21 planes grounded in NZ after Sweden crash

The new addition to the Glenorchy Air fleet, a refurbished GA8 Airvan. Photo supplied.
A refurbished GA8 Airvan, part of the Glenorchy Air fleet. PHOTO: SUPPLIED.
The Civil Aviation Authority (CAA) has grounded 21 airplanes commonly used for sightseeing after one such aircraft crashed in Sweden.

The Gippsland GA8 Airvans had their airworthiness certificates suspended due to safety concerns following a crash in Sweden last week, CAA director Graeme Harris said.

"I have sufficient concerns about the safety of these aircraft to make it necessary for me to ground them until more is known.

"We do not take these steps lightly but when there is a reasonable doubt about the safety of an aircraft, the flying public, operators and pilots of the affected aircraft in New Zealand must be satisfied that the CAA will act with their safety as a priority.

"Whilst I regret any inconvenience this grounding will cause ... I simply cannot compromise when I have information that indicates any unacceptable risk."

There are 10 operators of the aircraft, mainly used for sightseeing, in New Zealand.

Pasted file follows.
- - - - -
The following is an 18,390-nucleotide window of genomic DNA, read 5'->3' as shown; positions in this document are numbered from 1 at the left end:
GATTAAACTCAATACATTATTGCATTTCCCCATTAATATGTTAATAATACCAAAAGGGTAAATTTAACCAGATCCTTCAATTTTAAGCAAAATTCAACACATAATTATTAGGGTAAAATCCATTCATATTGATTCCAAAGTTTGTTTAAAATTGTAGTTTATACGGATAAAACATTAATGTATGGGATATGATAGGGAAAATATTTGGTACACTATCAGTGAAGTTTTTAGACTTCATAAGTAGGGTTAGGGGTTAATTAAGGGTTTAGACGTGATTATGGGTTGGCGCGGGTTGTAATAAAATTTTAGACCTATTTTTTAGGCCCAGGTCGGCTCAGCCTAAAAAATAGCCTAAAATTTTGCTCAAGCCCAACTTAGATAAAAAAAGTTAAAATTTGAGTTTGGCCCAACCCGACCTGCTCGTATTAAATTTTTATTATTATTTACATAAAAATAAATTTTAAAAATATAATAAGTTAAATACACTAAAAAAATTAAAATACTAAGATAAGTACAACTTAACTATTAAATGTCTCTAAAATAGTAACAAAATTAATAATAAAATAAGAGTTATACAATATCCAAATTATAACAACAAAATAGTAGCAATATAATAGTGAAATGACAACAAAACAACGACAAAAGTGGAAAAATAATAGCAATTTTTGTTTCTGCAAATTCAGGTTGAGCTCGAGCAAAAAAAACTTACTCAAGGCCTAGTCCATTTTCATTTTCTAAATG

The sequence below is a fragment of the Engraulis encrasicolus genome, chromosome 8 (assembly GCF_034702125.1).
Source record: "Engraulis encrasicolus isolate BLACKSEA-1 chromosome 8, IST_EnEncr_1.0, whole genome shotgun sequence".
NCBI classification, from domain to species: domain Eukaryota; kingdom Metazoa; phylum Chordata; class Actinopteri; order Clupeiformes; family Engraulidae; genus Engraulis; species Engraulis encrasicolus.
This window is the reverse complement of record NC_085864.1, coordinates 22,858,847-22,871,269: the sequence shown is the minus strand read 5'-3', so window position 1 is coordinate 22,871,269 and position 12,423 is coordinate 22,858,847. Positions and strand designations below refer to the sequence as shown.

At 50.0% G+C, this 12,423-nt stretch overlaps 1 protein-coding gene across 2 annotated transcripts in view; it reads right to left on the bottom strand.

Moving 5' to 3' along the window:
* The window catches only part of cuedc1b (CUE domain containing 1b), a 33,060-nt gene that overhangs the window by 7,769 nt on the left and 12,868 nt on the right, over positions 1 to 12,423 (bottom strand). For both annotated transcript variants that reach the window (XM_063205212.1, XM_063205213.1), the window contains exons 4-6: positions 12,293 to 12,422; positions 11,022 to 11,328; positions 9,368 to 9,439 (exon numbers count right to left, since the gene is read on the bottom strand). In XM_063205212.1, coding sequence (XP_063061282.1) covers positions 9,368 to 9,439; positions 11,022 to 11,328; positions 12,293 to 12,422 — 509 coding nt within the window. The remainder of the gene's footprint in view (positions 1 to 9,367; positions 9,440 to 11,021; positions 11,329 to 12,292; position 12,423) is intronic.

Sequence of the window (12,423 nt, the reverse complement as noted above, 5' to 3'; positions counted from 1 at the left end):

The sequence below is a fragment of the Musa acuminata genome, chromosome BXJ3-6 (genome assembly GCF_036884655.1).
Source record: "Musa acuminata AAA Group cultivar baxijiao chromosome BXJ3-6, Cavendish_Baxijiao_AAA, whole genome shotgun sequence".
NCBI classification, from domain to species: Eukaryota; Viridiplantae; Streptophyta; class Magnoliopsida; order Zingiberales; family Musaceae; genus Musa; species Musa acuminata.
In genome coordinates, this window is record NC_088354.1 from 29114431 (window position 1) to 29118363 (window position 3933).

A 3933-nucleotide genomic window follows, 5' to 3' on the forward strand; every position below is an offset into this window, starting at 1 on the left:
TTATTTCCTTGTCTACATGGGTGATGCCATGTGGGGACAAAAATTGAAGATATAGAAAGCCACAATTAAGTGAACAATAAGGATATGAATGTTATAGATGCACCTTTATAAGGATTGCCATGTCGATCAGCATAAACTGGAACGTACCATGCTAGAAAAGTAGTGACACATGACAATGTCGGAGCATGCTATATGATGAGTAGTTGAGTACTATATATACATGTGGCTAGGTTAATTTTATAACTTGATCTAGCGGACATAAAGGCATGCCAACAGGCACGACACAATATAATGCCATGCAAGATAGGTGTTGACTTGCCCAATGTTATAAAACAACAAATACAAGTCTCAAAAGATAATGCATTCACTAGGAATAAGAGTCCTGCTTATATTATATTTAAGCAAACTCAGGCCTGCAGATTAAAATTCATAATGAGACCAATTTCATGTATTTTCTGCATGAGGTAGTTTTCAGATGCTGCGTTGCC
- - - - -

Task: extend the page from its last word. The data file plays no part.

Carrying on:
Mr Harris had been in contact with the Australian Civil Aviation Safety Authority (CASA) as the grounded planes are Australian-made.

CASA has sent a technical specialist to Sweden.

The failure of the plane in the Swedish crash appeared to have happened at 4000 meters after structural failure, but the cause had not yet been confirmed, Mr Harris said.

James Stokes - owner of Glenorchy Air, which operates four of GA8s - said his company operated a "rigorous maintenance and safety programme for this aircraft".

He said it was one of the most widely-used sightseeing aircraft in New Zealand.

"The company will be liaising further with the CAA to ensure the continued operational safety of our fleet."

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